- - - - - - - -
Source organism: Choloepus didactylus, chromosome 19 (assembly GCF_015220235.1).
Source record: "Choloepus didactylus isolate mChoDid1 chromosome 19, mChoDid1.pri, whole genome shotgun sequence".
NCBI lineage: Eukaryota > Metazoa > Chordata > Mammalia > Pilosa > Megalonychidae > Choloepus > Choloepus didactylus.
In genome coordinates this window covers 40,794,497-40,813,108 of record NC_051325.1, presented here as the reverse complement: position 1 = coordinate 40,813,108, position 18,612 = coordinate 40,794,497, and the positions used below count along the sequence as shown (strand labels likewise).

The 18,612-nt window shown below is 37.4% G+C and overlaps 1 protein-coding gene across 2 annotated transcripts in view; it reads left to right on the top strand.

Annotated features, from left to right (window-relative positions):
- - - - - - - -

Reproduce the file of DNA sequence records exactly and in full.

Source organism: Choloepus didactylus, chromosome 19 (assembly GCF_015220235.1).
Source record: "Choloepus didactylus isolate mChoDid1 chromosome 19, mChoDid1.pri, whole genome shotgun sequence".
NCBI lineage: Eukaryota > Metazoa > Chordata > Mammalia > Pilosa > Megalonychidae > Choloepus > Choloepus didactylus.
In genome coordinates this window covers 40,794,497-40,813,108 of record NC_051325.1, presented here as the reverse complement: position 1 = coordinate 40,813,108, position 18,612 = coordinate 40,794,497, and the positions used below count along the sequence as shown (strand labels likewise).

The 18,612-nt window shown below is 37.4% G+C and overlaps 1 protein-coding gene across 2 annotated transcripts in view; it reads left to right on the top strand.

Annotated features, from left to right (window-relative positions):